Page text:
Vue vs React

Vue and React are two of the hottest options for UI development. While React is a UI component library backed by Facebook, Vue is a progressive UI framework used by companies like Alibaba and Baidu. In this article, we discuss the key similarities and differences between Vue and React.

What is Vue?

Vue is a progressive web framework for building UIs. It was developed by Evan You, a former Google employee seeking to improve on the pitfalls of Angular.js. Vue combines traditional web technologies (HTML, CSS) with progressive concepts (reactive component, virtual DOM) to achieve a lightweight, easy to learn framework for UI development.

What is React?

Created and maintained by Facebook, React is one of today's most popular libraries for rendering cross-platform UI components. By leveraging the power of a full programming language (JavaScript) to generate views, React offers a unique and efficient approach to building reusable UI components. For more on the benefits of React, check out our introduction to React.

Vue vs React: Key Similarities

Virtual DOM

Vue and React both utilize a virtual DOM to efficiently manage updating UI components. The virtual DOM is essentially a JavaScript object that is compared to the real DOM after changes to the app's state. Through a "diffing" process, the virtual DOM more efficiently recognizes what components need to be redrawn. This offers a huge performance advantage as it minimizes the amount of redrawing that needs to take place (an expensive operation for browsers and other rendering engines).


Through their implementation of the virtual DOM, both React and Vue share a superior performance advantage to more traditional libraries like jQuery and frameworks like Angular 1.

Reactive and Reusable Components

Both React and Vue share the idea of reactive components. Components are self-contained pieces of functionality that can be reused to make development easier. These components represent and "react" to underlying data models represented as JavaScript objects.


Both React and Vue maintain a focus on the development of the core library. Things like routing and state management are handled by companion libraries.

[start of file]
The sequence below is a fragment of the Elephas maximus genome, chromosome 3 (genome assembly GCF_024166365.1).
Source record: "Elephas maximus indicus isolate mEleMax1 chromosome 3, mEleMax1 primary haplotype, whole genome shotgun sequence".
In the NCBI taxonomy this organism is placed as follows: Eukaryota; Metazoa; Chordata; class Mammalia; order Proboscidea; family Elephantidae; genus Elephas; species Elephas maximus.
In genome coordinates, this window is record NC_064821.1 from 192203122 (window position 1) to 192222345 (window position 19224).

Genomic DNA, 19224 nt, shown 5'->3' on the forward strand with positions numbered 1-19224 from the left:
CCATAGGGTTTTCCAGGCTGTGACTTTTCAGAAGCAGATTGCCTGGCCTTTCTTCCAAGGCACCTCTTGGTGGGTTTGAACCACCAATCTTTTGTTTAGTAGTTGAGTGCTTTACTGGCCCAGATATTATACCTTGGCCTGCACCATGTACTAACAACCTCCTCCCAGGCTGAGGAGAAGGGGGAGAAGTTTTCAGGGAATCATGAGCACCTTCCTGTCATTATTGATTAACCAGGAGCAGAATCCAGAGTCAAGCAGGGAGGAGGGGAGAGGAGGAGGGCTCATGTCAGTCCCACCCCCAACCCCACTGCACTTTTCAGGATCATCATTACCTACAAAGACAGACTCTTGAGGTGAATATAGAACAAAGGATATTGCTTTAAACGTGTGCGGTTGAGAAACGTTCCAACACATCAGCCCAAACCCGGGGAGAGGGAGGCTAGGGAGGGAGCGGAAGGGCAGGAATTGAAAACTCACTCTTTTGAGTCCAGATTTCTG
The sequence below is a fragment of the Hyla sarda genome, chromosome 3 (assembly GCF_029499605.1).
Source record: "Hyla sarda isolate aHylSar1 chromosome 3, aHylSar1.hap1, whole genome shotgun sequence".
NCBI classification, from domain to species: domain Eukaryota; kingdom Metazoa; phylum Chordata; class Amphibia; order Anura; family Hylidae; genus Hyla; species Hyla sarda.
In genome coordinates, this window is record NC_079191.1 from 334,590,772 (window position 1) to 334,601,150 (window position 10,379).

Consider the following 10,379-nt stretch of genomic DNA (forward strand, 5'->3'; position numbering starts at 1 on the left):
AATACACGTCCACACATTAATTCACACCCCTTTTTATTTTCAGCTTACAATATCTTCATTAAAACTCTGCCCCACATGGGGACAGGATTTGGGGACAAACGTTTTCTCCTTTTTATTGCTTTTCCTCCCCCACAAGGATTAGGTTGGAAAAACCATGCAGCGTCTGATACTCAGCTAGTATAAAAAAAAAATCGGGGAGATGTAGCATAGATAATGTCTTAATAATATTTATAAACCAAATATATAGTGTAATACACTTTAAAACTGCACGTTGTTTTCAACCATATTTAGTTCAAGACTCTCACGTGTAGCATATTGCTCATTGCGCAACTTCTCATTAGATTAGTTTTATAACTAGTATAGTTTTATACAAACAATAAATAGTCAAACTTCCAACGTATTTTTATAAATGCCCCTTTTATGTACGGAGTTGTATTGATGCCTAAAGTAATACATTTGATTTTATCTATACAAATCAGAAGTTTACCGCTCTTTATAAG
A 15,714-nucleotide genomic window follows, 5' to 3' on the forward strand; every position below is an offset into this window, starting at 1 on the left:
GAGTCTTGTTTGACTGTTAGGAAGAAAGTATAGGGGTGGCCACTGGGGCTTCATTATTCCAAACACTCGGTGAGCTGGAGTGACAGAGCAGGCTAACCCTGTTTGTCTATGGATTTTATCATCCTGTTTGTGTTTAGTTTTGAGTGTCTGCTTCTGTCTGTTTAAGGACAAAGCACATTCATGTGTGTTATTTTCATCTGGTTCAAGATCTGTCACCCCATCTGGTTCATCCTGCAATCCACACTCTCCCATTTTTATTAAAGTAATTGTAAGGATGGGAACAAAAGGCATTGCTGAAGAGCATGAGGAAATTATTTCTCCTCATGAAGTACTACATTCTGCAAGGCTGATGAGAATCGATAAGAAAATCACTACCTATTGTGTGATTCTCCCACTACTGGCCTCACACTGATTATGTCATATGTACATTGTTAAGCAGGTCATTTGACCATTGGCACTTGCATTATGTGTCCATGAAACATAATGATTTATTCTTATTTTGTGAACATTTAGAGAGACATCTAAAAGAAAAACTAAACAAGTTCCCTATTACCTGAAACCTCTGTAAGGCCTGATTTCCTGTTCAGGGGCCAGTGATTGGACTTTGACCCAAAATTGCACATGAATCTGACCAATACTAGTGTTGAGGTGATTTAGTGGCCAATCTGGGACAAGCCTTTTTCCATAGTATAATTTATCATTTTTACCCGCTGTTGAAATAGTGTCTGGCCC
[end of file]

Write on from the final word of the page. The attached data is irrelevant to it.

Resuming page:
CLI tooling

React and Vue both offer CLI tools for quickly generating projects.

Vue vs React: Key Differences

Virtual DOM

While React and Vue both implement a virtual DOM, Vue takes a more intuitive and efficient approach to re-rendering. By default, React re-renders a component's entire sub-tree. Only by specifying shouldComponentUpdate can you manually control when sub-components should and shouldn't re-render. Vue automatically handles this and updates a component's dependencies when necessary. This takes the concern off the developer and maximizes the efficiency of virtual DOM diffing.


React has a richer ecosystem than Vue. While Vue is gaining traction quickly, it has a ways to go before it will be as popular as Facebook's React.


With React, everything is expressed as JavaScript. HTML is expressed as JSX and CSS is typically managed within a JavaScript context as well. Vue takes a more traditional approach as regular HTML can be considered a valid Vue template. Additionally, Vue allows for single-file components where CSS, functioanlity, and templates are all combined in a single file. This can be more convenient and easier to undertand with everything in one place.

Learning Curve

While React effectively leverages JavaScript to create reusable components, it requires a steeper learning curve than Vue. This is largely because Vue leverages more traditional web technologies whereas React encourages the use of JSX, ES6, and build systems like Webpack. While it's not required to use these supporting technologies with React, it's accepted as the industry standard to use JSX and ES6. Most of the examples and documentation found online uses these technologies. This is far more complicated than using Vue which allows you to get started by simply referencing the library in a <script> tag.


While React is arguably the most popular UI library used today, Vue is quickly becoming a formidable opponent. This is because Vue brings the same performance benefits to the table without all the extra bells and whistles (most notably build systems, JSX, and ES6). Vue is more lightweight and is easier for junior developers or those more familiar with traditional web technologies to pick up.

React still wins with a rich community and superior native rendering, but Vue is catching up with projects like Weex. It should also be noted that Vue supports JSX, Redux, and other popular React technologies. This leaves little reason to not at least explore Vue as a more lightweight option for UI rendering.

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